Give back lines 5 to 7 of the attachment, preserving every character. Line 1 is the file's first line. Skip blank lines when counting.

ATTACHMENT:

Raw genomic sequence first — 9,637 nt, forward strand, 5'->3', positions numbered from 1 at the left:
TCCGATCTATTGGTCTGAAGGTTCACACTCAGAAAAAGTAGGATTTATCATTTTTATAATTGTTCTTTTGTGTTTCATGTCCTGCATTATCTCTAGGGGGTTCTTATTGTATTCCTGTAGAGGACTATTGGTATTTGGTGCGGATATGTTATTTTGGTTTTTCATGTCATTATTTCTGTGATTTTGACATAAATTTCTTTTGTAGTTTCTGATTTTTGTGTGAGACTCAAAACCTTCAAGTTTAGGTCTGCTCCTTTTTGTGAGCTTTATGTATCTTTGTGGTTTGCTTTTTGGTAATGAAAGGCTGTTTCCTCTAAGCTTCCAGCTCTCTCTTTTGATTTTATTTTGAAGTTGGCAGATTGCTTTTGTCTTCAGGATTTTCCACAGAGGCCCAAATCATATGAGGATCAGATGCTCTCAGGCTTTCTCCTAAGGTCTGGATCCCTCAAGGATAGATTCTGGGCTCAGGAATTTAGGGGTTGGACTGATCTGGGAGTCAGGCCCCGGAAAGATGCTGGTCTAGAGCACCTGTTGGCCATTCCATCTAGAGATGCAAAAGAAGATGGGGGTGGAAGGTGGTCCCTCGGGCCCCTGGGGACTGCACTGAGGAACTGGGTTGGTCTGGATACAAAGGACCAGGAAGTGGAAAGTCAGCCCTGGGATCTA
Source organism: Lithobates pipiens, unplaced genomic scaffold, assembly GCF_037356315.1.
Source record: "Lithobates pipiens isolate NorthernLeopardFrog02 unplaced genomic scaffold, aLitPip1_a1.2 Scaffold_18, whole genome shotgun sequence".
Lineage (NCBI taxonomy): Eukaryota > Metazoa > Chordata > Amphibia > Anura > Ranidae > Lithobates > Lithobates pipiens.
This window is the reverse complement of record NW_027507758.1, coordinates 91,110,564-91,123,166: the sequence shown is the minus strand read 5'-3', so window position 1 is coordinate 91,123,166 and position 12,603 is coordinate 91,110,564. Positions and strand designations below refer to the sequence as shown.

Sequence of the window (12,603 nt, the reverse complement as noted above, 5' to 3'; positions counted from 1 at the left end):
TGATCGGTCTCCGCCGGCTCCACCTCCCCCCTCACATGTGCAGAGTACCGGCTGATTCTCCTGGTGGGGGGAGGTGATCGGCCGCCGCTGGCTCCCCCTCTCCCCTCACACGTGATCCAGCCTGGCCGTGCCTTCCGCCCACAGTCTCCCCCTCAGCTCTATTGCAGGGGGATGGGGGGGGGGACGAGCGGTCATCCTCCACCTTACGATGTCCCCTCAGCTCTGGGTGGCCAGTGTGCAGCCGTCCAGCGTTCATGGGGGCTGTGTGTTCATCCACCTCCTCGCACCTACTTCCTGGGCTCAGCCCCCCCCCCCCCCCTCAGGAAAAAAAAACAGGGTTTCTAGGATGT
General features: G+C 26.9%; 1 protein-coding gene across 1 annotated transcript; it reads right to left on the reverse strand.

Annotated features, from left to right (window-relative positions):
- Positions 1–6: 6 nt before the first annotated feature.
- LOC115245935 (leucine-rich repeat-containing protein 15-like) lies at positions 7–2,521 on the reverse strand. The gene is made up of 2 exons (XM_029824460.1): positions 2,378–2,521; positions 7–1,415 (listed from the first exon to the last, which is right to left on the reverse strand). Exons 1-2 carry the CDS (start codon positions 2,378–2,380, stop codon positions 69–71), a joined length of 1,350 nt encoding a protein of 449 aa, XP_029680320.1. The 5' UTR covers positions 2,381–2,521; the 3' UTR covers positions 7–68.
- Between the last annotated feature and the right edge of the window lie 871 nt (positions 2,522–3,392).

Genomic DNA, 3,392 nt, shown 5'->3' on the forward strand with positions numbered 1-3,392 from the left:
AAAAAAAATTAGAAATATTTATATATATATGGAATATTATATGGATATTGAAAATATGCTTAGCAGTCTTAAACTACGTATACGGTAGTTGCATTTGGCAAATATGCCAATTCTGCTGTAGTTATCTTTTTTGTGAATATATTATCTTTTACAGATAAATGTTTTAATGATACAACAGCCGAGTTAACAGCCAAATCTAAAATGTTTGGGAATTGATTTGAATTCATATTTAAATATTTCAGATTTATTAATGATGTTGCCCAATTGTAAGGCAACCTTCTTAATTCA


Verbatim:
Lineage (NCBI taxonomy): Eukaryota > Metazoa > Chordata > Amphibia > Anura > Ranidae > Lithobates > Lithobates pipiens.
This window is the reverse complement of record NW_027507758.1, coordinates 91,110,564-91,123,166: the sequence shown is the minus strand read 5'-3', so window position 1 is coordinate 91,123,166 and position 12,603 is coordinate 91,110,564. Positions and strand designations below refer to the sequence as shown.

Sequence of the window (12,603 nt, the reverse complement as noted above, 5' to 3'; positions counted from 1 at the left end):